Do female ophthalmologists offer a unique skill set?

Dr. McDonald:Generalizations are always dangerous, but it seems that most women are unafraid of showing emotions. Of course, I know lots of touchy-feely male doctors (a good thing in my estimation), and I know women who are not like that, but if a patient needs to communicate on an emotional level, it seems more likely to occur with a female doctor.

Dr. Loh: I think a lot of female patients prefer women ophthalmologists if they have access to one. I always ask all of my patients why they chose me as their doctor, and often, the women will say it is because they wanted a female ophthalmologist. I theorize that perhaps they feel more comfortable with having similar styles of communication with their doctor. In any medical specialty, women physicians are able to bring a different perspective to care.

Ms. Ready: When you have diversity among physicians, you represent your patient base more effectively. You can relate to them and are more likely to address bias and understand issues related to age, gender, and culture.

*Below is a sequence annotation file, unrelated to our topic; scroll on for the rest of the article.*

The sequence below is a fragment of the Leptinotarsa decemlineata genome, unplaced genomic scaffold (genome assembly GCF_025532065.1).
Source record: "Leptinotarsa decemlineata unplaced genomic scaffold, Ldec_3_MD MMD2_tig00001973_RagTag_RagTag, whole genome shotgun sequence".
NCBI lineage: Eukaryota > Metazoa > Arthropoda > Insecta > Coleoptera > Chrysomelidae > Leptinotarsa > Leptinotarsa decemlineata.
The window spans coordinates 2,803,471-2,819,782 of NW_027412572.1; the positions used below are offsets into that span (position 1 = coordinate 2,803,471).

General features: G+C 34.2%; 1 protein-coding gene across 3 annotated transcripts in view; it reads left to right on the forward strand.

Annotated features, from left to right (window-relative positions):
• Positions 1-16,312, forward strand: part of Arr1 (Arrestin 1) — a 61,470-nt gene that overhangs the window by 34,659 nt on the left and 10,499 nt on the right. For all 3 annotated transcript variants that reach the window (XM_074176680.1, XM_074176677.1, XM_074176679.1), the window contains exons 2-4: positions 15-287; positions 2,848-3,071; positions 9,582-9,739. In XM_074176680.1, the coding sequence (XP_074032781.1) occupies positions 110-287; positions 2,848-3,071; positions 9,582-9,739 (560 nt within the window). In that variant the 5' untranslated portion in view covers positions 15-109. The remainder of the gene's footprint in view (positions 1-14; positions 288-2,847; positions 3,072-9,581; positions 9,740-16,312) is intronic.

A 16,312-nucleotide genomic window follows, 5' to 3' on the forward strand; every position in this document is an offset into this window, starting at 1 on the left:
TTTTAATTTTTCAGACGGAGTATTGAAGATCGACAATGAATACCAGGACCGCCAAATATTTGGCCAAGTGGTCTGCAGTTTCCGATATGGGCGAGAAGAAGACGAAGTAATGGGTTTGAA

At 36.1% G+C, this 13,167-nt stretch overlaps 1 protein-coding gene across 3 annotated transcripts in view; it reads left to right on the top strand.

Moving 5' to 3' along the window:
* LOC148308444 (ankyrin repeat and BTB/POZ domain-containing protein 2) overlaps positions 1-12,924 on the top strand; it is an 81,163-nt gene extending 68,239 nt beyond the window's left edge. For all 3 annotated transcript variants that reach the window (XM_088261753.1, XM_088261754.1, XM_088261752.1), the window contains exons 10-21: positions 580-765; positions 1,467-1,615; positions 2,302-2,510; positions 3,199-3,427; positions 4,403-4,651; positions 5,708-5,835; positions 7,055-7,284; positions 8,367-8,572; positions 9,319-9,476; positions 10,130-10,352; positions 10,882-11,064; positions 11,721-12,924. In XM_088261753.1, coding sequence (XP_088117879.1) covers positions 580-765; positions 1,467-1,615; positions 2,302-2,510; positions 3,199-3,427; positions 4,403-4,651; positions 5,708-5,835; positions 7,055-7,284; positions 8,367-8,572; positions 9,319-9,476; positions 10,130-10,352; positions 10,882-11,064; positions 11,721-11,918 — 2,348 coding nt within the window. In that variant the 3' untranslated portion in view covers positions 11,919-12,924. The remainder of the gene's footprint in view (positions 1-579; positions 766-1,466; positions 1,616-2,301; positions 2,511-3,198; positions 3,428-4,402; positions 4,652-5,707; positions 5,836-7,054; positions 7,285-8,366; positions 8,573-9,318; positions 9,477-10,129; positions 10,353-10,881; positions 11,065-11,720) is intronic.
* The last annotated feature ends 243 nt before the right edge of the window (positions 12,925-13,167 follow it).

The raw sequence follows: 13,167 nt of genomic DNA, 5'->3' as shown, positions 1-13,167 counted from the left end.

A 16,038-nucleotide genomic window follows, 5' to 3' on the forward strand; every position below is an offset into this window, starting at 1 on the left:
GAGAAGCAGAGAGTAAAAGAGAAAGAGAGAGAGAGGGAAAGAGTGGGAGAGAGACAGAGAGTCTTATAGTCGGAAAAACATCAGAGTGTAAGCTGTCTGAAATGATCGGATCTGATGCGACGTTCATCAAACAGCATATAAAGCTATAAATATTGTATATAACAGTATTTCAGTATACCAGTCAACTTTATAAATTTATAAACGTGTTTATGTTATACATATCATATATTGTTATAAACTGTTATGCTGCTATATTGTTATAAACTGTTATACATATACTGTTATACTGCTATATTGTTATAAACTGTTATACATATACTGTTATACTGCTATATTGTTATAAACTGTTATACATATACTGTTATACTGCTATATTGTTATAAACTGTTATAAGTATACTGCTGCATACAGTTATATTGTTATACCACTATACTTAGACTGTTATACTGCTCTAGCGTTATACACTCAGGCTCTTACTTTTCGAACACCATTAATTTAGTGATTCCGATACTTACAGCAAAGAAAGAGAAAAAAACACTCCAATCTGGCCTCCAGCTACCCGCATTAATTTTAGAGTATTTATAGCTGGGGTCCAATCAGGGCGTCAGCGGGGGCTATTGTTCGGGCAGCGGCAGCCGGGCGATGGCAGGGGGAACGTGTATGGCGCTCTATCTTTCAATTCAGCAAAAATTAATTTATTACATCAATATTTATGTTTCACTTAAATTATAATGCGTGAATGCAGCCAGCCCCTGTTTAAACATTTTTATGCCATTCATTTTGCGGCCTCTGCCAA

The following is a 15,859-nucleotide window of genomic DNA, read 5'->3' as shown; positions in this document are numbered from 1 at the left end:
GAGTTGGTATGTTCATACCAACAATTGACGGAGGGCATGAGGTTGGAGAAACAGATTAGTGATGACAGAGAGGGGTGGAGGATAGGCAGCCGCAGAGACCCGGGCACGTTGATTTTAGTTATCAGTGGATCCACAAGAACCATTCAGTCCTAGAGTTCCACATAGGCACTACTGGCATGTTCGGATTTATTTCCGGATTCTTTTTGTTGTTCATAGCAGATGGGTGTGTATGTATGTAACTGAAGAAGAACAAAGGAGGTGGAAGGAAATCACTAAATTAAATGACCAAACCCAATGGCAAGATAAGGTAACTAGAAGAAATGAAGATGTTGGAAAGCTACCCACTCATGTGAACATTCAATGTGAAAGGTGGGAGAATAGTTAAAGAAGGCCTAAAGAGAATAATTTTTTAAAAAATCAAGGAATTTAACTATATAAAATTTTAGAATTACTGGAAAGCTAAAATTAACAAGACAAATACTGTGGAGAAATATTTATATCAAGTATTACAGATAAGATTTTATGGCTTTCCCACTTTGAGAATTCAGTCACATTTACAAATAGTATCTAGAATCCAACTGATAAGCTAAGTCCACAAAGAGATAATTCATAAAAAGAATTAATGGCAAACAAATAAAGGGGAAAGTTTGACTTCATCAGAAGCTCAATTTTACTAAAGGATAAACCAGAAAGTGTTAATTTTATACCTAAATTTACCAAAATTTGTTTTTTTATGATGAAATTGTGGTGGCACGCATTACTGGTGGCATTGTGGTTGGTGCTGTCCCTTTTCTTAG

Are there barriers that are specific to female ophthalmologists?

Dr. Donaldson: Women face unique challenges in balancing their home life with their work life. This is a constant battle that may tip in one direction or another at various stages throughout a woman’s life. With issues centering around maternity leave, children’s illnesses, and other family responsibilities, at times, women are unable to devote themselves fully to their work (particularly when their children are young). Also, since historically there have been fewer women in ophthalmology up until now, there are currently fewer mentors in the field for young female ophthalmologists.

Dr. Braga-Mele: Women should not feel guilty if they choose their family or if they choose their career. In reality, a choice does not have to be made. Some women are able to balance both endeavors. It is OK to be an ophthalmologist who goes home at the end of the day, and it is OK to want to do as many surgeries or speak at as many meetings as you can. There is no right or wrong answer, only what is right for the specific person.